Out of biological chemistry, sulfur dioxide (and sulfurous acid) and sulfur trioxide (and sulfuric acid) are the dominant species remember that the only natural source of SO2 is given by volcanic activities25. Apart from minor global (but locally it can be a significant source) contributions from metallurgic processes, anthropogenic SO2 is exclusively from the combustion of fossil fuels, mainly coal. In the air, we have to consider gas phase SO2 oxidation and the following gas-to-particle...

Ci chemistry CO CO2 CH4 CH3Oh Hcho Hcooh

Most of the gas phase C1 chemistry is elsewhere presented (Chapters 5.3.2.2 and 5.3.3 concerns organic and 2.8.3.2 concerns CO2 and carbonate dissolution). Two species from the heading above, methanol CH3OH and formic acid HCOOH we met as emissions from biomass burning (Table 2.44). Because C O and O H bonds are much stronger than the C H bond, OH attack goes preferable onto C H (at higher carbon chains preferably at the a C H) k5.325 7.7 10-13 cm3 molecule-1 s-1 and k5 326 1.3 10-13 cm3...

O3play Key Role In What Atomsphere

Fig. 5.5 Chemical species and schematic relationships between Oj - O4 chemistry. Fig. 5.5 Chemical species and schematic relationships between Oj - O4 chemistry. ter between groups Ox and O2. Group O4 only plays a (hypothetical) transient state from O3 to O2. Hydrogen radicals (H) and ions (H+) are closely connected with oxygen chemistry in Chapter 4.2.4, we stated that H and O are the symbols for reduction and oxidation, respectively. In the troposphere, reactive oxygen species (ROS) are only...

Climate and the climate system

Within climatology, as the rather descriptive science of climate, the meteorological definition of climate has proved itself. For an understanding of the dynamics of climate, that is, the processes that determine the average state and the variability of the atmosphere over longer periods, the meteorological definition is inadequate, as over longer periods changes in the atmosphere are considerably affected by interde-pendencies of the atmosphere, the ocean, vegetation and ice masses (ClauBen...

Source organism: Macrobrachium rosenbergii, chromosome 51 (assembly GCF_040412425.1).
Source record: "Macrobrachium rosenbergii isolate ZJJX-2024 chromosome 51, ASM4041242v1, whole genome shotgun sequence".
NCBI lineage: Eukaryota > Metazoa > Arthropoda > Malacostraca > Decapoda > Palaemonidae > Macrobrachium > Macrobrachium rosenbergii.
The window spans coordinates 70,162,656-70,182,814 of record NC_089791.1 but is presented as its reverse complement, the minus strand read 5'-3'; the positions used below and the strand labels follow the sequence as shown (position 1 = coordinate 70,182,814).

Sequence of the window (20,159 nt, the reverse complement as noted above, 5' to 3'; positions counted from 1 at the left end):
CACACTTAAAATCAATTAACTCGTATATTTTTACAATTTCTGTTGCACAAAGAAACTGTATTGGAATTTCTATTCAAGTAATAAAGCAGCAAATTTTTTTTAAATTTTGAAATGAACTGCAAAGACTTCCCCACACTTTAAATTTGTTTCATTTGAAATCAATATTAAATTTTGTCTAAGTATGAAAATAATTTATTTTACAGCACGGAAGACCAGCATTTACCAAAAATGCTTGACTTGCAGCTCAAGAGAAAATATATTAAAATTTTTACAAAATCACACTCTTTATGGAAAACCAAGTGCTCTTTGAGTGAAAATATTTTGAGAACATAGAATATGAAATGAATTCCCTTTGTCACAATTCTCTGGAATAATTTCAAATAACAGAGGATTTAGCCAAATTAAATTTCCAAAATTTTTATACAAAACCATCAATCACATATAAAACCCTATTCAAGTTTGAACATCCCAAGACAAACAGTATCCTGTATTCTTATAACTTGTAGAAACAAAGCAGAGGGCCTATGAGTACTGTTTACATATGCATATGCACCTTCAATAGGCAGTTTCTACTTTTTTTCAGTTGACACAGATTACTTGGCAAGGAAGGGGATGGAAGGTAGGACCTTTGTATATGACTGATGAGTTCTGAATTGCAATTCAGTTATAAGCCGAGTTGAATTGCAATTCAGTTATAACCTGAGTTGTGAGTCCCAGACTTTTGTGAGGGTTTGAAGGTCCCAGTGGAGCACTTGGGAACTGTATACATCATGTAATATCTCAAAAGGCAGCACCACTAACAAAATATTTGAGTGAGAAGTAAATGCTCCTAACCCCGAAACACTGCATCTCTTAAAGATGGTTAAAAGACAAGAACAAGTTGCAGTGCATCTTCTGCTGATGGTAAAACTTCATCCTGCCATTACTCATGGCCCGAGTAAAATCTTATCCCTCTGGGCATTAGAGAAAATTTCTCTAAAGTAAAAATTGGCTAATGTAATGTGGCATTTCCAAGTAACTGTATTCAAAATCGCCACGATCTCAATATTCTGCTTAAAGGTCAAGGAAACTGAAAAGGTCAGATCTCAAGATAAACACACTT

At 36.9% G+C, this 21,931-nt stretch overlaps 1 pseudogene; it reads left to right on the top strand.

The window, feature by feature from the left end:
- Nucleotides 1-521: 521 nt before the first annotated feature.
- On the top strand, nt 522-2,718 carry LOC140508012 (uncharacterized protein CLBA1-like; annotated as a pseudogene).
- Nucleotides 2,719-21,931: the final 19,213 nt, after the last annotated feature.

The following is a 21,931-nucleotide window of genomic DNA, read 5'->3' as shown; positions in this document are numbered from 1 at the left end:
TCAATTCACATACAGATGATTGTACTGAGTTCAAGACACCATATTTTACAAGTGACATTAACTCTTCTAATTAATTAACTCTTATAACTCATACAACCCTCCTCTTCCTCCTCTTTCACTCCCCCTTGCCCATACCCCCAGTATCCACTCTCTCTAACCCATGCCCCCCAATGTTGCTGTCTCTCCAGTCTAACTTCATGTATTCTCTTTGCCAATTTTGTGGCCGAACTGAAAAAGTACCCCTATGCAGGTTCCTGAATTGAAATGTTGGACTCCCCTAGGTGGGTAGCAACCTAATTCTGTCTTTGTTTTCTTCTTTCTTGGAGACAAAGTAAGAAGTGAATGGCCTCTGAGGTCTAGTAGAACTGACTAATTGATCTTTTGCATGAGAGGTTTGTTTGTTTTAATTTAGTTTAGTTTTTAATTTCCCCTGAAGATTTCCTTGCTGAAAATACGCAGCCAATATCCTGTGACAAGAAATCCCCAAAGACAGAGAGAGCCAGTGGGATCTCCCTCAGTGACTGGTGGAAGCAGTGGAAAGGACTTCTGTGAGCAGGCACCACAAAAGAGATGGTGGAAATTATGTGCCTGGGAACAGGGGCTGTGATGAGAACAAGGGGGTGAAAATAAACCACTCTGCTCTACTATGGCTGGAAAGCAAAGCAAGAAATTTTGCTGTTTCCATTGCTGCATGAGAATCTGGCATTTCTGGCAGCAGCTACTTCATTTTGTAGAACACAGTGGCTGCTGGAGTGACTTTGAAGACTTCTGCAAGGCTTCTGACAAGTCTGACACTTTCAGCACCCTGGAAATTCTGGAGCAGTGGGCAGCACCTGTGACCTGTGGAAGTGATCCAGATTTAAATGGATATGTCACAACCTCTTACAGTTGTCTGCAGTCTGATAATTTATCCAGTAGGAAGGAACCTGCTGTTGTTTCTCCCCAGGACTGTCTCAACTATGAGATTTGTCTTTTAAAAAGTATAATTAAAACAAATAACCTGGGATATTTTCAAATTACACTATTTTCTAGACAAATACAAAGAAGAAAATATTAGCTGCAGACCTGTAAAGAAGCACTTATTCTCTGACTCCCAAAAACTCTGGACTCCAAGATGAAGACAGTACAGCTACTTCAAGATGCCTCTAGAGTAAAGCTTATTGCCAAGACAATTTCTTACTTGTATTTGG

Physical basics

The fundamental law of nature is the law of the conservation of matter. Matter occurs in two states flowing energy (Chapter 2.3) and cycling material (Chapter 2.4). The climate system, however, is an open system and is in permanent exchange with its surrounding earth system and thereby space (Fig. 3.2). Therefore, we generally expect changes and variations of internal energy and mass over time. From a chemical point of view, the interest lies in the quantification of the amount - in terms of...

Discovery of the composition of air and water

In the eighteenth century the interest in natural processes generally expanded. Travellers and biologists were interested in describing the climate and its relation to culture and biota, and in the late 1700s chemists began to understand the transformation between solid, liquid and gaseous matter. A fundamental interest in biological processes, such as plant growth, nutrition and respiration among others, stimulated the study of the water cycle and the gas exchange between plant and air. John...

Haze mist and fog

The atmosphere becomes milky through light scattering on particles in the size range between 50 and 200 nm. WMO uses for atmospheric obscuration the following terms Fog, Ice fog, Steam fog, Mist, Haze, Smoke, Volcanic ash, Dust, Sand, and Snow. With the exception of smoke, volcanic ash, dust and sand (all these are particles belonging to atmospheric aerosol) the other particles belong to hydromete-ors. Snow is precipitation (see the next section, Chapter 2.5.3.4) as a final fate of cloud...

Hydrological cycle and the climate system

In ancient Greek, dx tg (atmis water vapors) denotes the transfer of water (by evaporation) from the telluric form (hydrosphere) into d Q (aer), the water vapor of the atmosphere and its return as precipitation to the earth, (with water) one of the two lower elements. We know from Herodotus that in the fifth century B.C. this theory was known and accepted and described by Hippocrates. The long-term mean values for hydrological reservoirs and fluxes (as depicted in Table 2.22 and Fig. 2.35) are...

Aqueous and interfacial chemistry

A significant source of hydrogen and nitrosyl halogenides is the surface of sea salt. Sea salt aerosol SSA has multiple impacts besides other particulate matter categories on atmospheric properties responding to climate by optical properties Mahowald et al. 2006 , providing cloud condensation nuclei McGovern et al. 1994 Clarke et al. 2006 , being a heterogeneous surface for multiphase chemical reactions, e. g. SO2 oxidation Luria and Sievering 1991 and being a source for reactive chlorine...